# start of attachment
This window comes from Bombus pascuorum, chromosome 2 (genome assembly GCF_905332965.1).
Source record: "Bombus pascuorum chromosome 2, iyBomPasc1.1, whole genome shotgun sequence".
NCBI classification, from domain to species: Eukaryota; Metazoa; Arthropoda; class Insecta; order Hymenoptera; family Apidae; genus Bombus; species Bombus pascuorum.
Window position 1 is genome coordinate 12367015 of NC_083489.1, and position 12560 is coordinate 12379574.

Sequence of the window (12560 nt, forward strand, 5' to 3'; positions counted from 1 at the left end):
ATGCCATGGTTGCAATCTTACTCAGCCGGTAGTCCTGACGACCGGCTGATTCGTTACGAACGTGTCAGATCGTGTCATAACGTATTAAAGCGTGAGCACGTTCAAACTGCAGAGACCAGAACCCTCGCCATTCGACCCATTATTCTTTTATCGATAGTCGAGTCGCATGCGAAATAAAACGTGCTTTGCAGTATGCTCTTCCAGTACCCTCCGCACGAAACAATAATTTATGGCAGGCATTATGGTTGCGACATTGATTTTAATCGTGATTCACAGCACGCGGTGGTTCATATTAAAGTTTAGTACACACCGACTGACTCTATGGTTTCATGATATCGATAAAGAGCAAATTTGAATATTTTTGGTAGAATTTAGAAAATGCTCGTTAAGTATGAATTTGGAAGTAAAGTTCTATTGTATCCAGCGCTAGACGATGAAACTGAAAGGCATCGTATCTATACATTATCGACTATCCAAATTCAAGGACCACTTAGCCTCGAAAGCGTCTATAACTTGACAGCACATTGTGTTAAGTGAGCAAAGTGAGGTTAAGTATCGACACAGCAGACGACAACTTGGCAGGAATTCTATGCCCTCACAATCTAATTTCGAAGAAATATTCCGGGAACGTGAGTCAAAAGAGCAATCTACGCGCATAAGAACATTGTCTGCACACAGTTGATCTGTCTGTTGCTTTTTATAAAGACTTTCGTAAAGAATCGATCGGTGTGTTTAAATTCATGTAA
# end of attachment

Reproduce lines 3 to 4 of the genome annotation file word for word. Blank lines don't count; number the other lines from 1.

NCBI classification, from domain to species: Eukaryota; Metazoa; Arthropoda; class Insecta; order Hymenoptera; family Apidae; genus Bombus; species Bombus pascuorum.
Window position 1 is genome coordinate 12367015 of NC_083489.1, and position 12560 is coordinate 12379574.